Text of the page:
Oh right, you wanted to hear about cooking at a restaurant. Cultural stuff aside, I certainly polished my skills as a cook, particularly by asking lots of questions. “So, how do you make refried beans?” I asked my sous chef. “Well first, you take the can opener,” he cracked.
While we did sometimes crack open cans of refried beans for ourselves, the kitchen went the extra mile and took no shortcuts for our guests. Chimichurri sauce was painstakingly pulverized by hand (no food processor) to get just the right “rustico” texture. Mole sauce required meticulously toasting chiles over two days, and rendering out the fat from a dozen duck legs to jump start the aromatics. I quickly learned that professional cooking was oftentimes hours of mundane manual labor, as I diligently diced through cases of onions, deseeded dozens of jalapenos and picked the leaves off unending piles of thyme.
Prep work was tedious and mindnumbingly boring. And yet, it taught me an incredible amount. I learned focus and concentration, how to strive for perfection even in the most trivial of tasks. I saw firsthand how I can always improve myself, by peeling a little faster, cutting with a little less waste, dicing with even more uniform pieces. I practiced the same tasks over and over until my motions were as confident and natural as a yawn.
When the orders started rolling in, that was when the fun really started. What takes the longest to cook? How much space do you have on the flat top? What happened to the chili sauce, how could it have possibly all disappeared in the last day? Quick, what can else can I sub on the fruit plate since we’re out of apples? It was a juggling act, with ample opportunities for something to go wrong. Running out of an ingredient at your station could mean precious minutes lost as you ran downstairs to the cooler, triggering a traffic jam as other dishes got backed up. But when everyone was riding the same wave, plates coming off the line hot and well-manicured, dup tickets flying off the board into the discard pile, you were witnessing a team performance as beautiful as an orchestra playing Beethoven’s 9th.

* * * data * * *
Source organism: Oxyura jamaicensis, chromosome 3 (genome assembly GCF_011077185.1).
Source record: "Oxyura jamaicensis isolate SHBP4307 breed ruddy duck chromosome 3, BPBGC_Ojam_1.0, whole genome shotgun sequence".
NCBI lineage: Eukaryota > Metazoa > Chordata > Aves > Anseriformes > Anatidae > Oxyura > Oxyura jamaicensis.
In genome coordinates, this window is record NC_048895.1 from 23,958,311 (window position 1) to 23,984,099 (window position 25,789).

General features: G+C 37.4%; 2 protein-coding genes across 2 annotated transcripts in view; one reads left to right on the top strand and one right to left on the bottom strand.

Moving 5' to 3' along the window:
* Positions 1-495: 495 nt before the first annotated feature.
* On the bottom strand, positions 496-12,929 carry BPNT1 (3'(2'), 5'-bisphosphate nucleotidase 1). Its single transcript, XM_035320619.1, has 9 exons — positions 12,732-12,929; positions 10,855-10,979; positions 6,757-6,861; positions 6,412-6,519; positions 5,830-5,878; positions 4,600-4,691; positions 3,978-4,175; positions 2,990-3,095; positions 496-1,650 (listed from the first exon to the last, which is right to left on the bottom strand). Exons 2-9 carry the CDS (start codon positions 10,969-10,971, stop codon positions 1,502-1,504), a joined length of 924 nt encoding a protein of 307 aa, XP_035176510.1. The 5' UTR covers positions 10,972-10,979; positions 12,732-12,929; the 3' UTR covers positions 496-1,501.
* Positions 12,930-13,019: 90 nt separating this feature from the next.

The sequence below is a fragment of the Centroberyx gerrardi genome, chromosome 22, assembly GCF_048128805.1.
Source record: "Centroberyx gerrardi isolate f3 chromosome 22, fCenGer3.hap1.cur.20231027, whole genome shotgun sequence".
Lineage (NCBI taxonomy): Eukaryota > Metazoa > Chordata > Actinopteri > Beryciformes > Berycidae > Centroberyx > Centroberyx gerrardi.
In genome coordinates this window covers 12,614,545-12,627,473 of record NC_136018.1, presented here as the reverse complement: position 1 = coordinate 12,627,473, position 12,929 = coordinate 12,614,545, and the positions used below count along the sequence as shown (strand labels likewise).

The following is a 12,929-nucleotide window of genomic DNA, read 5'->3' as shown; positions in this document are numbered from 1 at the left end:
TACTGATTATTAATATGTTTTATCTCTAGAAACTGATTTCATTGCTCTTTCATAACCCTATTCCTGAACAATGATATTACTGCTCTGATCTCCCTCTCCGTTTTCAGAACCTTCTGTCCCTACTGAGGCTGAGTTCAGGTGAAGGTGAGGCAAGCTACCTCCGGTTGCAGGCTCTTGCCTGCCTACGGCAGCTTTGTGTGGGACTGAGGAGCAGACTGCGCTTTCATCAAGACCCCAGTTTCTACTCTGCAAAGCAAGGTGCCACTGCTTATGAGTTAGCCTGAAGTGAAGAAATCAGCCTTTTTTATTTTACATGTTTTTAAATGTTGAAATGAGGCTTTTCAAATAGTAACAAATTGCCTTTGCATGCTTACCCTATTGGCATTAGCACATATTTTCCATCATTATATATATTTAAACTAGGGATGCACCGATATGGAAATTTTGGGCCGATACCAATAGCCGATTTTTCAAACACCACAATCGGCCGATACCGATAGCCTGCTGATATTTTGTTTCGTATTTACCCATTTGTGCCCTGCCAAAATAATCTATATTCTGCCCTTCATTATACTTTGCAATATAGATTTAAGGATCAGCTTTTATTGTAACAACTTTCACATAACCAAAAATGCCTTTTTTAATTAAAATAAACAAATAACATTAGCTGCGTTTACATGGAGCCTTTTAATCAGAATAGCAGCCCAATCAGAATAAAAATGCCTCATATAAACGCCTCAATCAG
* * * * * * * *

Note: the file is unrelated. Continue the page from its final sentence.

At the end of the brunch shift, the restaurant would close and pause for family meal, as the servers dove into a late lunch or early dinner. We line cooks typically would snack throughout the day, so the afternoon break was a chance to reset stations, clean, and have a drink. It is no small irony that professional cooks typically are the ones with the most irregular meal schedules.
What else? Day to day operations aside, I experienced what it’s like to be inspected by the health department (hint: throw everything into the low-boy and be very fast with a Sharpie) and what it takes to get an A-rating (woohoo!). I saw a number of new ingredients I’d never heard of before, like dogfish (a variant of shark), lemon verbena (which unsurprisingly smells lemony), and Turkish eggplants (don’t be fooled, it’s not a persimmon or a tomato). I was present when a film crew from Bizarre Foods with Andrew Zimmern stopped by to film, and we hastily put on chef jackets, combed our hair and cleaned up the kitchen as if the health inspector were coming.
All of this taught me to be a better cook, gave me an insider’s perspective on the restaurant industry and made me a more disciplined person. But much to my surprise, the most valuable part of my stint as a line cook was hearing the life stories of the other cooks.
To be continued…